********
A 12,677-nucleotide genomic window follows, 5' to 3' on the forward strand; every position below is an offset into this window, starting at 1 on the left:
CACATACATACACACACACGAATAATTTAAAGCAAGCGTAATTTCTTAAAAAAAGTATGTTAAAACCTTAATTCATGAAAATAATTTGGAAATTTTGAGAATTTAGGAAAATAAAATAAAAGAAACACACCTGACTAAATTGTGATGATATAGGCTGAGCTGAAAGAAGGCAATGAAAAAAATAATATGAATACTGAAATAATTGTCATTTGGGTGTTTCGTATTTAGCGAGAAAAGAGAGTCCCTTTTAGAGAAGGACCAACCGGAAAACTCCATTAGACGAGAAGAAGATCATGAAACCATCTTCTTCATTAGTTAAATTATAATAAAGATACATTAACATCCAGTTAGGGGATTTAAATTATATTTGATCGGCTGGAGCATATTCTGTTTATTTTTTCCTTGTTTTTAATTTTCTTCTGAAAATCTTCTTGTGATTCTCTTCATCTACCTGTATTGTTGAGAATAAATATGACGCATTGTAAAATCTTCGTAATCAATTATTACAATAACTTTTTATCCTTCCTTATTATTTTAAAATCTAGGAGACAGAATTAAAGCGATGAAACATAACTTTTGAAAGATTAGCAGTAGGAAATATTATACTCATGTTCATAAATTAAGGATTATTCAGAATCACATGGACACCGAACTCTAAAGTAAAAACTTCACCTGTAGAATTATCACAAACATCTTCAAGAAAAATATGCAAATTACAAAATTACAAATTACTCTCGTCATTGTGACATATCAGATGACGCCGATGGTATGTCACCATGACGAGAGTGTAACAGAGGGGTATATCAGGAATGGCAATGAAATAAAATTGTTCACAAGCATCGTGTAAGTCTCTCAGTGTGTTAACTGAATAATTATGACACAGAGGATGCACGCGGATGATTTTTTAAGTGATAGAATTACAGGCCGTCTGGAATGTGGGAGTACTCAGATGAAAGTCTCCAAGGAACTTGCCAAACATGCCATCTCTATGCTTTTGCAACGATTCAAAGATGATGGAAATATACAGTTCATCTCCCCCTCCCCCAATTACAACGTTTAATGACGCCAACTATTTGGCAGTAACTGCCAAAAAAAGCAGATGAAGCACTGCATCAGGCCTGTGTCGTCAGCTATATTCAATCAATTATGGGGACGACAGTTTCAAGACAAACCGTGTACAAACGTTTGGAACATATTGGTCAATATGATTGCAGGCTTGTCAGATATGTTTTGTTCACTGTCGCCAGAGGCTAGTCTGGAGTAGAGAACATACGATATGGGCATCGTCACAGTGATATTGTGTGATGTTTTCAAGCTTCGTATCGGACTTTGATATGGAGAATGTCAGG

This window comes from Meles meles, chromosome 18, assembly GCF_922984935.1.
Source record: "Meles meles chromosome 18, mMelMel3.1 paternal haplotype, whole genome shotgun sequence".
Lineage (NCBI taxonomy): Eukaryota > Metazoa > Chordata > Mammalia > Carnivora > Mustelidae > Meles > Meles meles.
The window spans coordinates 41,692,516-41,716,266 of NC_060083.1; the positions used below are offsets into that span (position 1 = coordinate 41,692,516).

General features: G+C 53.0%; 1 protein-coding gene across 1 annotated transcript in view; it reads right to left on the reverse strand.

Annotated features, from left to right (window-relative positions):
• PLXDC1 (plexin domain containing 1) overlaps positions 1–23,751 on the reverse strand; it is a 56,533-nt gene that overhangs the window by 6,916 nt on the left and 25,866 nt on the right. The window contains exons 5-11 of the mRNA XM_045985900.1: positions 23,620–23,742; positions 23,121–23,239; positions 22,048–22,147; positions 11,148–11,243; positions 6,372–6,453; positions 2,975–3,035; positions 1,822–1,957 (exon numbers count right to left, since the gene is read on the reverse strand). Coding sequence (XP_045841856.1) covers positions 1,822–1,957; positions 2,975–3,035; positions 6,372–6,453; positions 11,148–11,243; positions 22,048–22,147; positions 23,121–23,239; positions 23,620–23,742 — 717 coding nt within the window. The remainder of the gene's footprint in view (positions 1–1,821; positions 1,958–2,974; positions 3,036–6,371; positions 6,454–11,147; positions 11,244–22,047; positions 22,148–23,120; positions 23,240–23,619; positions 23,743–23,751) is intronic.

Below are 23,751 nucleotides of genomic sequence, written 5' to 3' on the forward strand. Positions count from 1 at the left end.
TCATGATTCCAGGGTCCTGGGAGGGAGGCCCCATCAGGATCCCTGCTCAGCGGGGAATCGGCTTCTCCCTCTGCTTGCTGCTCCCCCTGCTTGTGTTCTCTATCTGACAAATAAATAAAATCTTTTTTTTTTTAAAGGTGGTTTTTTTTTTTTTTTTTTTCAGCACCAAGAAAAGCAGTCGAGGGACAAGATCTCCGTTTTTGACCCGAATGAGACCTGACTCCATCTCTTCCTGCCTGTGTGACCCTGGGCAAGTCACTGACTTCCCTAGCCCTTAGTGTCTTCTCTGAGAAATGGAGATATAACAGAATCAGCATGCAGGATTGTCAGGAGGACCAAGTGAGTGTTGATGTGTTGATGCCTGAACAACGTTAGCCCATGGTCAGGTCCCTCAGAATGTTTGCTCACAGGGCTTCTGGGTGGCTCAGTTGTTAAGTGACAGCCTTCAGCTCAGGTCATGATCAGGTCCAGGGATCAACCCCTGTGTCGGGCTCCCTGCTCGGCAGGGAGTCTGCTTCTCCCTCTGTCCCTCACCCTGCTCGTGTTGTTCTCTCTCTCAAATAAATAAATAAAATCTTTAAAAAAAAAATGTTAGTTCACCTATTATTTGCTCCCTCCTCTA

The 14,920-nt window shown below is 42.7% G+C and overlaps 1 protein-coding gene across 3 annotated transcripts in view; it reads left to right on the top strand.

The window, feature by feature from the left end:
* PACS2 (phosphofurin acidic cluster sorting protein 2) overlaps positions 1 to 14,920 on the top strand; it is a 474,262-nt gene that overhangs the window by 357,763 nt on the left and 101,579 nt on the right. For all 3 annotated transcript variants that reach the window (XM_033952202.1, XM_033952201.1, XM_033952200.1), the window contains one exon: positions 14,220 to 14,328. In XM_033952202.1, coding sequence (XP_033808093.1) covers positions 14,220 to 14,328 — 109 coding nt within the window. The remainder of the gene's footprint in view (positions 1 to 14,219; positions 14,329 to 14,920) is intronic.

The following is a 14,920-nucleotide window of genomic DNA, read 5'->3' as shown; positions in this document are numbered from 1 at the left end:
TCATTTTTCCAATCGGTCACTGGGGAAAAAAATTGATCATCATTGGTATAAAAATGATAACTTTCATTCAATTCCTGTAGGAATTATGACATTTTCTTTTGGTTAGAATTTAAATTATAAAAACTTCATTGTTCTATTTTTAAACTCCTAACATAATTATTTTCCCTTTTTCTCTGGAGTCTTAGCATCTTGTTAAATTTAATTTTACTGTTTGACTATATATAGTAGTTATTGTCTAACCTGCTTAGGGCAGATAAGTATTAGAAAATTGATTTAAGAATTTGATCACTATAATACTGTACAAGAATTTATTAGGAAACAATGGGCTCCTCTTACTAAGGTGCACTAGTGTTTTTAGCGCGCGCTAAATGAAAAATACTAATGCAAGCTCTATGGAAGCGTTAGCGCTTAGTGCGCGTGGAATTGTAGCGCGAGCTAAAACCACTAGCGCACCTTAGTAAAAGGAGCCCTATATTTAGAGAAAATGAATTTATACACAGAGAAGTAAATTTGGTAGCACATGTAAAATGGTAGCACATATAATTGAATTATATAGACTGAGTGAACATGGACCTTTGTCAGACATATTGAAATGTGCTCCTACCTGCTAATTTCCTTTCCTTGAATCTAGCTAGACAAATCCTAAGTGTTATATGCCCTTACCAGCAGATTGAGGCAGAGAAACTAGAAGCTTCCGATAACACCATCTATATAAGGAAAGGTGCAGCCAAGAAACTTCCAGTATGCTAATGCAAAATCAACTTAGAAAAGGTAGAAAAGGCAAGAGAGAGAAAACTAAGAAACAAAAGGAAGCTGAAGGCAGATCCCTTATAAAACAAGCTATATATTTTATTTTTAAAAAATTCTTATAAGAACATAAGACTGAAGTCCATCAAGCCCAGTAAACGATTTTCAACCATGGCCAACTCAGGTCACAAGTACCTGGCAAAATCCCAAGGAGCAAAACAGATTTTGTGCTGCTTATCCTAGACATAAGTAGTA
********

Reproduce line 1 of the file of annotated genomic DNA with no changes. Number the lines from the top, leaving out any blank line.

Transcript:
A 12,677-nucleotide genomic window follows, 5' to 3' on the forward strand; every position below is an offset into this window, starting at 1 on the left: